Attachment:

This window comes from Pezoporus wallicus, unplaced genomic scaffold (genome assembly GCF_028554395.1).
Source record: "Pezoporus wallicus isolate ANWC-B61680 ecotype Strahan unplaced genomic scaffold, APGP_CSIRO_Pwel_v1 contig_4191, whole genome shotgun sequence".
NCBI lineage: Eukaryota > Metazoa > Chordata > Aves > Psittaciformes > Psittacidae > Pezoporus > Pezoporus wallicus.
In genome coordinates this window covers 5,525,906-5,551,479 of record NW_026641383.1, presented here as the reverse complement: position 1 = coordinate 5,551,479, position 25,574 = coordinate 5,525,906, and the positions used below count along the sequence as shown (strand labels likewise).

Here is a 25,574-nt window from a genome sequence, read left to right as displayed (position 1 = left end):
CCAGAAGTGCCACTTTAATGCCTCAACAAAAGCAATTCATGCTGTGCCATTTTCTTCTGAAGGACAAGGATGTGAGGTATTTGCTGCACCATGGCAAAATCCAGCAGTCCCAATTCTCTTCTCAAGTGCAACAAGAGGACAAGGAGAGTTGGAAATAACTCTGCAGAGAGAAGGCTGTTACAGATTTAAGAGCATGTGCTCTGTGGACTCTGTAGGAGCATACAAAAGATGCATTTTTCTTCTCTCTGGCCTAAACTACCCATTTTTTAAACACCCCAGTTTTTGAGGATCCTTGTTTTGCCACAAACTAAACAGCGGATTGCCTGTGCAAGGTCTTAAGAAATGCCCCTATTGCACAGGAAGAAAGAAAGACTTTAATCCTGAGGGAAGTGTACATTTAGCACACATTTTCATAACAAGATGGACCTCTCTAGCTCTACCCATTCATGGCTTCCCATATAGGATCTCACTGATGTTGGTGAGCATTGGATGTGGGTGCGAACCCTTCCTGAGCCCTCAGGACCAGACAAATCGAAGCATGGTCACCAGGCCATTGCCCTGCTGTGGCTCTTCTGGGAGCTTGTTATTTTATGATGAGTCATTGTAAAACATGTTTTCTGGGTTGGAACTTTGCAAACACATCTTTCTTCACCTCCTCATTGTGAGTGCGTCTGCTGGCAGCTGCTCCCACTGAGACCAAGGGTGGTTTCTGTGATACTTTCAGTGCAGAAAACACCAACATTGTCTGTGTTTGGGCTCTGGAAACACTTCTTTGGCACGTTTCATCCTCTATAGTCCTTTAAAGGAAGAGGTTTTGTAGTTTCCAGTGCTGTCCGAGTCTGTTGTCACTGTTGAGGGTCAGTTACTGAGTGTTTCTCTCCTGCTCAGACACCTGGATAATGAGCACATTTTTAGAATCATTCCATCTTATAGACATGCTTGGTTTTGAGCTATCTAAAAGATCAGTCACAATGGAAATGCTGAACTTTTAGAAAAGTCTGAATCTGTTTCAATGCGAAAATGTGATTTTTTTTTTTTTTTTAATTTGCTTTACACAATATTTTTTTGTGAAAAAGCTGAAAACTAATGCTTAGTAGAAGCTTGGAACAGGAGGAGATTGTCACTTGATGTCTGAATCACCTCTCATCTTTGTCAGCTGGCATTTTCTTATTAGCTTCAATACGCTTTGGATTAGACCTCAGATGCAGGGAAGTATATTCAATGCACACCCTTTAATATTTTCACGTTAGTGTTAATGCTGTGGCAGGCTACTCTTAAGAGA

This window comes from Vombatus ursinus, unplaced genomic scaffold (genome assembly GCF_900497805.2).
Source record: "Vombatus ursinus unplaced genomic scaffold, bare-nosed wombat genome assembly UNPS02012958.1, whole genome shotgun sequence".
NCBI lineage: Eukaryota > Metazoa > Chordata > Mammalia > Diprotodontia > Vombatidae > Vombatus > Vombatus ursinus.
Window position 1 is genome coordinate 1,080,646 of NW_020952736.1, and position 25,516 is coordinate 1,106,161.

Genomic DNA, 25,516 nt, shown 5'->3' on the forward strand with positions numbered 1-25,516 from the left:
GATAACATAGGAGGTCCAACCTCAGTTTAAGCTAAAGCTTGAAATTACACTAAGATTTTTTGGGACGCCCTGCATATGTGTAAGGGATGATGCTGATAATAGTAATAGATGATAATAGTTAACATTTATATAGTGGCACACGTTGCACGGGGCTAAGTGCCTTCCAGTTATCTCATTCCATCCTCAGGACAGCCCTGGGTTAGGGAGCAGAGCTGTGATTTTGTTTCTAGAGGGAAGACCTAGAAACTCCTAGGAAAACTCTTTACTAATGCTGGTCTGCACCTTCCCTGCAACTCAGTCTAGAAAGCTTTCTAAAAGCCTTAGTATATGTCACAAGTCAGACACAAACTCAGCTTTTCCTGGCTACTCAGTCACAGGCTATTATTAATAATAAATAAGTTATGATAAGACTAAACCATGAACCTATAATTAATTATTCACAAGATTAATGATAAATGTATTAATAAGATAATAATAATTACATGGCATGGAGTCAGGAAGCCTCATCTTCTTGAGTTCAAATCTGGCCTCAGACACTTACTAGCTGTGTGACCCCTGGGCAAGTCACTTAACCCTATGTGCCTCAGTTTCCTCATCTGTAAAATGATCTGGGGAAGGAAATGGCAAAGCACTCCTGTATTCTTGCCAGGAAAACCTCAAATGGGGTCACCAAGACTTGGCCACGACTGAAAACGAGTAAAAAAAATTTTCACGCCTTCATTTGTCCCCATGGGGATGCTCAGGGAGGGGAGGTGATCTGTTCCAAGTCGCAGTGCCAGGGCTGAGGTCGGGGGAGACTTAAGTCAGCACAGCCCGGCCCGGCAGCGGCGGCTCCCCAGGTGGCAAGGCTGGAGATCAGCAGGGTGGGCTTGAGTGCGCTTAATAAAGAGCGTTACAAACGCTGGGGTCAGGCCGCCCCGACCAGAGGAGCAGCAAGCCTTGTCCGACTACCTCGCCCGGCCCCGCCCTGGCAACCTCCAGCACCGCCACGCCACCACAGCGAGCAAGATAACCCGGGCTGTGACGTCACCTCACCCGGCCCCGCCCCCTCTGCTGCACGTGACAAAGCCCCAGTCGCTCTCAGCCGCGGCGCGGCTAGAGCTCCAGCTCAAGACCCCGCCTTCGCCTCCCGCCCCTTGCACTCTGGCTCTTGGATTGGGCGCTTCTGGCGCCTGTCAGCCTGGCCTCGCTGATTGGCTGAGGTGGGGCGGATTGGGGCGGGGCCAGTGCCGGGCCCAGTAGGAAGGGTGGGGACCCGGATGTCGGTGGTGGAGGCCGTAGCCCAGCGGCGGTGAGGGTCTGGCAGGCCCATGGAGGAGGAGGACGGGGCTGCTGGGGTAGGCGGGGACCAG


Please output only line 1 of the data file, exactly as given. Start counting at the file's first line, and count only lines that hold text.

This window comes from Pezoporus wallicus, unplaced genomic scaffold (genome assembly GCF_028554395.1).